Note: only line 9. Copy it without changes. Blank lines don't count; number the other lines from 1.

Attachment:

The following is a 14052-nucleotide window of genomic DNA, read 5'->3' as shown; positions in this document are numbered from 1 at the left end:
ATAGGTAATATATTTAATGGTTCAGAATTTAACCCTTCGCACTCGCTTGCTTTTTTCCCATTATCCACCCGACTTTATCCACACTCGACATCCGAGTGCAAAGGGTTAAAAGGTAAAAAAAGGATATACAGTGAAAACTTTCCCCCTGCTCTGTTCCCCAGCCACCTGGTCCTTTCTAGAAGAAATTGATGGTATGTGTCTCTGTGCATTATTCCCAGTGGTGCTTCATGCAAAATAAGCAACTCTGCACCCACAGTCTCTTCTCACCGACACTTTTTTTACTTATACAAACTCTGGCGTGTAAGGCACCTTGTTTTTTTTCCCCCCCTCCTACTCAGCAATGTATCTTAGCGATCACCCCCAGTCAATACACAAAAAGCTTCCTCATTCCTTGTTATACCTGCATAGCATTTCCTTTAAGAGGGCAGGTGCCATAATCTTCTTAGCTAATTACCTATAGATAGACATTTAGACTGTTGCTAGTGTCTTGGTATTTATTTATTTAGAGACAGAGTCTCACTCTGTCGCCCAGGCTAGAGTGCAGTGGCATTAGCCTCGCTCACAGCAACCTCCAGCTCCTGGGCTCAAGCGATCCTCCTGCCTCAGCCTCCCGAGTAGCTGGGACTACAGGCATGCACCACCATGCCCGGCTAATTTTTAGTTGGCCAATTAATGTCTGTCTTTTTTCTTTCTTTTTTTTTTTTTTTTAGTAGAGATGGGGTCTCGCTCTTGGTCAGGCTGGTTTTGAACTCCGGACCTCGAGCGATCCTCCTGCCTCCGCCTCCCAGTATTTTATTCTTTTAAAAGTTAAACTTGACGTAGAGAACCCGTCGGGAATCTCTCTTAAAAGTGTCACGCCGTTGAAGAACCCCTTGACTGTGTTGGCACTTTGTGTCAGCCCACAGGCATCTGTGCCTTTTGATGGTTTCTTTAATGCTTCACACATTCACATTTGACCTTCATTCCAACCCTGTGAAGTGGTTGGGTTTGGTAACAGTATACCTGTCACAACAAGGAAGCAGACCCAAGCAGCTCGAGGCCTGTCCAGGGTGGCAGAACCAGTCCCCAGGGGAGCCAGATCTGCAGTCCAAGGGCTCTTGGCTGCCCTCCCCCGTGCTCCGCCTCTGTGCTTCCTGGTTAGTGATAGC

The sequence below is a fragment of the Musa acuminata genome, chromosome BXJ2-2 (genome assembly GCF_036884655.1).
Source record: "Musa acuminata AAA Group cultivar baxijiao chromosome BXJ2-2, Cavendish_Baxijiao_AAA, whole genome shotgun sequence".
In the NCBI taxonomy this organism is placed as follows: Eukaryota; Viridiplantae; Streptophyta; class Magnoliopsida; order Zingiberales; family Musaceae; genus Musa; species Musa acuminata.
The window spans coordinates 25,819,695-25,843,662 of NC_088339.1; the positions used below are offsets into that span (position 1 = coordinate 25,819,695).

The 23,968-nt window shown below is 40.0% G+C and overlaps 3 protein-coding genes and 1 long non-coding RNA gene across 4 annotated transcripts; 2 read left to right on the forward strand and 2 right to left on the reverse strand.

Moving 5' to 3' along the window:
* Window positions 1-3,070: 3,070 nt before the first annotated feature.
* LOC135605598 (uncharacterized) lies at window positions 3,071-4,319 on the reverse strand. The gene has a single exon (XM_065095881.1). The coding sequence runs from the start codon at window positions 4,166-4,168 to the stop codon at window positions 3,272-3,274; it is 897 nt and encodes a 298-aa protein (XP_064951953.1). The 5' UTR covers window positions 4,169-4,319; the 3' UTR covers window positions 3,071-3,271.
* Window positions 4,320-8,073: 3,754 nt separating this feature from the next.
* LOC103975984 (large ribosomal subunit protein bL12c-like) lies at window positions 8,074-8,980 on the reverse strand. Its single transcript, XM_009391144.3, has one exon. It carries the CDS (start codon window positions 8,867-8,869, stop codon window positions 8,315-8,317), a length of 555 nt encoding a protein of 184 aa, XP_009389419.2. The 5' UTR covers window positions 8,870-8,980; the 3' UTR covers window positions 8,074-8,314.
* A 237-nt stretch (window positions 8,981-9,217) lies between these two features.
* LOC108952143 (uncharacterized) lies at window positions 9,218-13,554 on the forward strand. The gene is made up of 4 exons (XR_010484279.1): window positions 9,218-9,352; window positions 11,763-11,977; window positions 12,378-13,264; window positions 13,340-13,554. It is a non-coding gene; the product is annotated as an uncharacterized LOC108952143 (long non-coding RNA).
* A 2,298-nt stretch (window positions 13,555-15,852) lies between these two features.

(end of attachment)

* Window positions 1-3,070: 3,070 nt before the first annotated feature.